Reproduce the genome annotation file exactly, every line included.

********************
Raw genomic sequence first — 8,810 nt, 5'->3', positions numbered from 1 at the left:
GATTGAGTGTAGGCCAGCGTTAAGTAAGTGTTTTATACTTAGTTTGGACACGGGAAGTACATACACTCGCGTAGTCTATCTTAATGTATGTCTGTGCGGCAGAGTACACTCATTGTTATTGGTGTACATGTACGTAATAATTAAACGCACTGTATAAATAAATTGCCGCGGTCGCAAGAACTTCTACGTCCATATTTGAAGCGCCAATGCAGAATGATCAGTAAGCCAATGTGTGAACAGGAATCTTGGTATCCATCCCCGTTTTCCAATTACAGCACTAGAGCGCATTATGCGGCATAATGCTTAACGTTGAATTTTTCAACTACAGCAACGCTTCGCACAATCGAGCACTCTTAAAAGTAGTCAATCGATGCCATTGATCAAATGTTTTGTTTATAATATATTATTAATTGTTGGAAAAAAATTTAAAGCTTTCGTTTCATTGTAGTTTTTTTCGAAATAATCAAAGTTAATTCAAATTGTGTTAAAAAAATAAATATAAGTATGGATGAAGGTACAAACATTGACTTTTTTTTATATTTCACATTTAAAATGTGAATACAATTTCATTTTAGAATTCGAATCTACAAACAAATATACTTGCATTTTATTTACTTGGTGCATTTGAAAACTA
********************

Raw genomic sequence first — 8,810 nt, 5'->3', positions numbered from 1 at the left:
GATTGAGTGTAGGCCAGCGTTAAGTAAGTGTTTTATACTTAGTTTGGACACGGGAAGTACATACACTCGCGTAGTCTATCTTAATGTATGTCTGTGCGGCAGAGTACACTCATTGTTATTGGTGTACATGTACGTAATAATTAAACGCACTGTATAAATAAATTGCCGCGGTCGCAAGAACTTCTACGTCCATATTTGAAGCGCCAATGCAGAATGATCAGTAAGCCAATGTGTGAACAGGAATCTTGGTATCCATCCCCGTTTTCCAATTACAGCACTAGAGCGCATTATGCGGCATAATGCTTAACGTTGAATTTTTCAACTACAGCAACGCTTCGCACAATCGAGCACTCTTAAAAGTAGTCAATCGATGCCATTGATCAAATGTTTTGTTTATAATATATTATTAATTGTTGGAAAAAAATTTAAAGCTTTCGTTTCATTGTAGTTTTTTTCGAAATAATCAAAGTTAATTCAAATTGTGTTAAAAAAATAAATATAAGTATGGATGAAGGTACAAACATTGACTTTTTTTTATATTTCACATTTAAAATGTGAATACAATTTCATTTTAGAATTCGAATCTACAAACAAATATACTTGCATTTTATTTACTTGGTGCATTTGAAAACTA